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Abstract Title:

Impact of pasteurization on the antibacterial properties of human milk.

Abstract Source:

Eur J Pediatr. 2012 May 12. Epub 2012 May 12. PMID: 22581208

Abstract Author(s):

Marjan Van Gysel, Veerle Cossey, Steffen Fieuws, Annette Schuermans

Article Affiliation:

Laboratory for Microbiology, Regional Hospital Sint-Maria, Halle, Belgium.

Abstract:

Growing evidence favours the use of human milk for the feeding of preterm newborns based on its many beneficial effects. Despite the many benefits, human milk has been associated as a possible vehicle of transmission for a number of infections. Although pasteurization of human milk can diminish the risk of neonatal infection, it also significantly reduces the concentrations of immunological components in human milk due to thermal damage. In order to evaluate the impact of pasteurization on the antibacterial properties of human milk, we aimed to compare the capacity of raw and pasteurized human milk to inhibit bacterial proliferation. Therefore, a single milk sample was collected from ten healthy lactating mothers. Each sample was divided into two aliquots; one aliquot was pasteurized, while the other was kept raw. Both aliquots were inoculated either with Escherichia coli or Staphylococcus aureus and incubated at 37 °C during 8 h. Viable colony counts from the inoculated samples were performed at regular time points to compare the bacterial growth in both forms of breast milk. Relative to the tryptic soy broth control sample, both raw and pasteurized milk samples exhibited an inhibitory effect on the growthof E. coli and S. aureus. Compared with the raw portion, growth inhibition was significantly lower in the pasteurized milk at every time point beyond T0 (after 2, 4 and 8 h of incubation) (p = 0.0003 for E. coli and p < 0.0001 for S. aureus). Conclusion: Our study shows that pasteurization adversely affects the antibacterial properties of human milk.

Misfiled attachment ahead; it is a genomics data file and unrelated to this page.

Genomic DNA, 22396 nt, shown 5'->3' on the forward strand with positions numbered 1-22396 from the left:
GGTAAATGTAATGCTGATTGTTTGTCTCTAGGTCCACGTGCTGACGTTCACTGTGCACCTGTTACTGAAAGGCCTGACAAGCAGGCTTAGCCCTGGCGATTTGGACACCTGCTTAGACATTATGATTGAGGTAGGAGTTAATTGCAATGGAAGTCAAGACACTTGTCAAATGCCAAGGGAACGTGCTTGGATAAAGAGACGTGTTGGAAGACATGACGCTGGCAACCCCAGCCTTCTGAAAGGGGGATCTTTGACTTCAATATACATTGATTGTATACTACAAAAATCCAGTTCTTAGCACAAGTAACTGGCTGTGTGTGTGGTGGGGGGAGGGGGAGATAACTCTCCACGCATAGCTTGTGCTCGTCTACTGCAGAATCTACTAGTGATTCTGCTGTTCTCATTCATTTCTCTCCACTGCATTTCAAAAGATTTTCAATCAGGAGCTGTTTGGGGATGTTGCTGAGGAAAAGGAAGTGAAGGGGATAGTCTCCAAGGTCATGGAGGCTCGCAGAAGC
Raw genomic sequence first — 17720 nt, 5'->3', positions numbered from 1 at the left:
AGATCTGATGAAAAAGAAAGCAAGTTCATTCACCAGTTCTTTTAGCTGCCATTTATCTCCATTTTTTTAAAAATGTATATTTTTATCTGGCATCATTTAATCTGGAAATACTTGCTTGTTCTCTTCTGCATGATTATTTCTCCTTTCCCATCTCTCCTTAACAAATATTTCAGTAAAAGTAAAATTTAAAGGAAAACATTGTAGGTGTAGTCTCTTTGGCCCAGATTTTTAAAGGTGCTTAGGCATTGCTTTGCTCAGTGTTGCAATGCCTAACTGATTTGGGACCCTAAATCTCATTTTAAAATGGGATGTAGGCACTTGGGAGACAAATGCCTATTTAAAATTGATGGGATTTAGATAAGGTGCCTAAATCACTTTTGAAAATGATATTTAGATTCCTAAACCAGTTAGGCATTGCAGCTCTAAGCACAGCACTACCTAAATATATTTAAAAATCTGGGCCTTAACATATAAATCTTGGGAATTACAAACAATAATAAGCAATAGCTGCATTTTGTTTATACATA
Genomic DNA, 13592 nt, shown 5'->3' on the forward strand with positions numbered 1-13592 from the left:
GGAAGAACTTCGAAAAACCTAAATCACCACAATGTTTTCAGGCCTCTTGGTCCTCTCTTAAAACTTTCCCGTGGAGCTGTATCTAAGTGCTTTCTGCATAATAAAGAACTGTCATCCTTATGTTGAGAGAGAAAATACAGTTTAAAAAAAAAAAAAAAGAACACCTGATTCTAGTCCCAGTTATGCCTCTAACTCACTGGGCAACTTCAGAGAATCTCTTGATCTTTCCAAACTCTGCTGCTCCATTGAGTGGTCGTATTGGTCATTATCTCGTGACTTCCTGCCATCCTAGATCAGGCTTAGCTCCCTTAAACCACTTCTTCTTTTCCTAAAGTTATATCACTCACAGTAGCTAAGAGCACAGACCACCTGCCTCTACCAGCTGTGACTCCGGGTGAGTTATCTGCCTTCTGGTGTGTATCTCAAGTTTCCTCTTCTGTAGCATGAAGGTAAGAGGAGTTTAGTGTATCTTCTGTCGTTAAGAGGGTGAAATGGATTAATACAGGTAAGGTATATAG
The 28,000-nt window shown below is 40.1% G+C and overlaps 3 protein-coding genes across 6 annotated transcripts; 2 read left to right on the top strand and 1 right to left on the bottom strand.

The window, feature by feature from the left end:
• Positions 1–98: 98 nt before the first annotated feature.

Study Type : Human In Vitro

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Sayer Ji
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